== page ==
PLAN OF THE BATTLE OF MINORCA, 1756
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irst blood in the Seven Years War came at the battle of Minorca in 1756. Vice Admiral John Byng was sent to the Mediterranean to reinforce British-held Minorca against a possible French attack. The French landed 12,000 troops in mid April and began a lengthy siege, entirely dependent on sea-borne supply protected by the French fleet under Vice Admiral La Galissonière. Byng’s fleet of 13 ships gave him a slight advantage over La Galissonière’s 12, but the French easily repulsed Byng’s attack. As the British bore down the French crippled them by targeting the masts and rigging before drifting away to leeward, re-forming and repeating the whole process. Byng repaired his damaged ships but made no further move to lift the siege of Minorca which fell soon after. The loss of Minorca deprived the British of a crucial base in the heart of the Mediterranean from where they had been able to watch or attack the French fleet at Toulon.
References to the Plan
Position of the English and French Fleets at about half an hour after the afternoon of 20th of May 1756.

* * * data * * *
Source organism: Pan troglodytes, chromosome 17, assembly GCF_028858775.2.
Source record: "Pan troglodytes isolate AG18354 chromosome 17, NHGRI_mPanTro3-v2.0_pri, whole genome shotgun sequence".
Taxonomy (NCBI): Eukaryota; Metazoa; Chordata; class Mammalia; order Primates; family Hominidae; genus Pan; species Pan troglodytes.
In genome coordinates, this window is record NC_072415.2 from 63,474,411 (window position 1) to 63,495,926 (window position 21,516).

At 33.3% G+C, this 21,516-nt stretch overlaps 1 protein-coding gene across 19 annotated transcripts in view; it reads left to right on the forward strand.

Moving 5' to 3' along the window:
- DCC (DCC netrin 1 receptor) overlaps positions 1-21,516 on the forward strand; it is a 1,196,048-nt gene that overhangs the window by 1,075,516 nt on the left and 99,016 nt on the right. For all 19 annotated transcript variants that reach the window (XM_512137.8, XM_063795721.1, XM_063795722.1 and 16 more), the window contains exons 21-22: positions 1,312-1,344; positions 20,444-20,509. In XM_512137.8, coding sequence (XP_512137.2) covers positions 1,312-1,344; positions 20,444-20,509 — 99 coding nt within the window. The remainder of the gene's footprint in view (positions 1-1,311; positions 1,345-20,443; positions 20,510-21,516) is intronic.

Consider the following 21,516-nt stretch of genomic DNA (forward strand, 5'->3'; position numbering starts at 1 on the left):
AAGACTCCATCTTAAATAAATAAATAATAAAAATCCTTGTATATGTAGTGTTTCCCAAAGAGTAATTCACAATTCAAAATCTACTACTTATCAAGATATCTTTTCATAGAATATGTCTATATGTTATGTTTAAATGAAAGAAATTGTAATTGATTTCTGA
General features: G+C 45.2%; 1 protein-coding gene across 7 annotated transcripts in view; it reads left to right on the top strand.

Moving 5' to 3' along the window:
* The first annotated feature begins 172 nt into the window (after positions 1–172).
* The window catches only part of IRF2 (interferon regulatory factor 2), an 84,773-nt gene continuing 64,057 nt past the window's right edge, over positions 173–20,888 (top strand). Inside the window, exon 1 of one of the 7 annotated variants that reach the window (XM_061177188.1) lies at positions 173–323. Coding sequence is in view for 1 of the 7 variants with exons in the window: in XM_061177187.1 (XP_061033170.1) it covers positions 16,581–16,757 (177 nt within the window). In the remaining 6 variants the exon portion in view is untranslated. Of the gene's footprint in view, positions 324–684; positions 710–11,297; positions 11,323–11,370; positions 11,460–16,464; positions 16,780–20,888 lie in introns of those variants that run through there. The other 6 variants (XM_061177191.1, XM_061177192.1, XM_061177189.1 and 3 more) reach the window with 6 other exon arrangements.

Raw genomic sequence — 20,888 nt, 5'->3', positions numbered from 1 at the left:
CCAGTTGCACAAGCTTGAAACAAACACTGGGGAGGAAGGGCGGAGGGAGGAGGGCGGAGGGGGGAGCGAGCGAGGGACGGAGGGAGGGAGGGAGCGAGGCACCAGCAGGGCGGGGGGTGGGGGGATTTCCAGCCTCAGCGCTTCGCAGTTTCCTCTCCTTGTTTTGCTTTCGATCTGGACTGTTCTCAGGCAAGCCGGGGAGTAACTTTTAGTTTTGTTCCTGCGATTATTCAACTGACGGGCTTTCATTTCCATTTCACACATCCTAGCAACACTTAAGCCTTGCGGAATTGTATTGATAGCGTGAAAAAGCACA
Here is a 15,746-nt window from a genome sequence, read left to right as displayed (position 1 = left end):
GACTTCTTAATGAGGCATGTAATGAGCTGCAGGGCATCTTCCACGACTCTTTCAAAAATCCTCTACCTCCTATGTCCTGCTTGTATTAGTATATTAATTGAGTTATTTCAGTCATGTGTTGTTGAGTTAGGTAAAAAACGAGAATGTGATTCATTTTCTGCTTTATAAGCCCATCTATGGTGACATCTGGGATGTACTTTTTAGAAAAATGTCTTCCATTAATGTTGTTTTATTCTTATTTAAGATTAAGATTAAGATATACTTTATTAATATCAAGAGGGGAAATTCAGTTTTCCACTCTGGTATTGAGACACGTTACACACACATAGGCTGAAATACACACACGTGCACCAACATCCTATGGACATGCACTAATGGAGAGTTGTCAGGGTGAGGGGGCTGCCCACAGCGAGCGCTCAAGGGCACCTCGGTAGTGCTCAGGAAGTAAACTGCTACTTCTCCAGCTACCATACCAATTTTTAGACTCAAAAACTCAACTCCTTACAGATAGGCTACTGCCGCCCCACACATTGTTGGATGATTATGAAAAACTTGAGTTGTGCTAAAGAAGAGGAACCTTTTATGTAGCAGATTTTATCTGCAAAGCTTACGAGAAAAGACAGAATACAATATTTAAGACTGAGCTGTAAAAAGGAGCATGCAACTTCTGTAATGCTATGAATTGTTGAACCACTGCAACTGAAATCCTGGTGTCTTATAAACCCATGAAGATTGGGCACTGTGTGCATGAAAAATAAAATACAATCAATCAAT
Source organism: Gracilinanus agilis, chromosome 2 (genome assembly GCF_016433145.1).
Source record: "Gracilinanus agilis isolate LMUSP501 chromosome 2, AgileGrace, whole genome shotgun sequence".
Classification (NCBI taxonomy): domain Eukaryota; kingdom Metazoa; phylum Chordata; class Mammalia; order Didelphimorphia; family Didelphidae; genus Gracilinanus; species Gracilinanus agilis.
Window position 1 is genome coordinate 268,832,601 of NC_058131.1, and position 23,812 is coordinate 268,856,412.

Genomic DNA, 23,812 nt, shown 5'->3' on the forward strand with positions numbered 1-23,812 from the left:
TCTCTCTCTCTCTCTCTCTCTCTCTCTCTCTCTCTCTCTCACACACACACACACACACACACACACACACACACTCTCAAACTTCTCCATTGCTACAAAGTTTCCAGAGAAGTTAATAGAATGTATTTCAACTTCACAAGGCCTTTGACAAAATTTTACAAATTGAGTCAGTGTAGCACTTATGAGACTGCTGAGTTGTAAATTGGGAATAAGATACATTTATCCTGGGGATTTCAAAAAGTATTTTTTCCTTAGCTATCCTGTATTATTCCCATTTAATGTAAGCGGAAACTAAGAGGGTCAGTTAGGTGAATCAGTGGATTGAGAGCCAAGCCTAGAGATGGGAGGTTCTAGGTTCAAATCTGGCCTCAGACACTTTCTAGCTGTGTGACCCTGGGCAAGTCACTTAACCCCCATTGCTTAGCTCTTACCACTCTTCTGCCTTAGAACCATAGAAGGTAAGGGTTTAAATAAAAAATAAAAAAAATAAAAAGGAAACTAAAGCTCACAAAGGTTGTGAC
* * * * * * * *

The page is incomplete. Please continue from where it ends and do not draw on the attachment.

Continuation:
When the French Fleet began the Engagement.
- French Line going with the Wind upon the Beam and Main topsails to the Mast, the 4th and 5th. Ships began the Fire and very soon it became General.
- French Frigates to Windward.
- English Line, the Van not yet fairly up to their respective Adversaries and consequently not the Rear, as the Angle after Tacking must be greater in the Rear, than the Van, yet all but the two Sternmost were even now within the Gun-Shot.
- The Intrepide putting right down out of the headmost Ships way by which in bringing up She was immediately disabled.
- The Adm. With the Signal out to Engage the Enemy returning their Fire which he had received from the 3 Ships for a considerable time going down without answering it as not thinking himself near enough.
- Deptford ordered out of the Line.
- G. Phoenix with the Scooner to attend her in case of burning to receive her People.
- I. The Experiment and Dolphin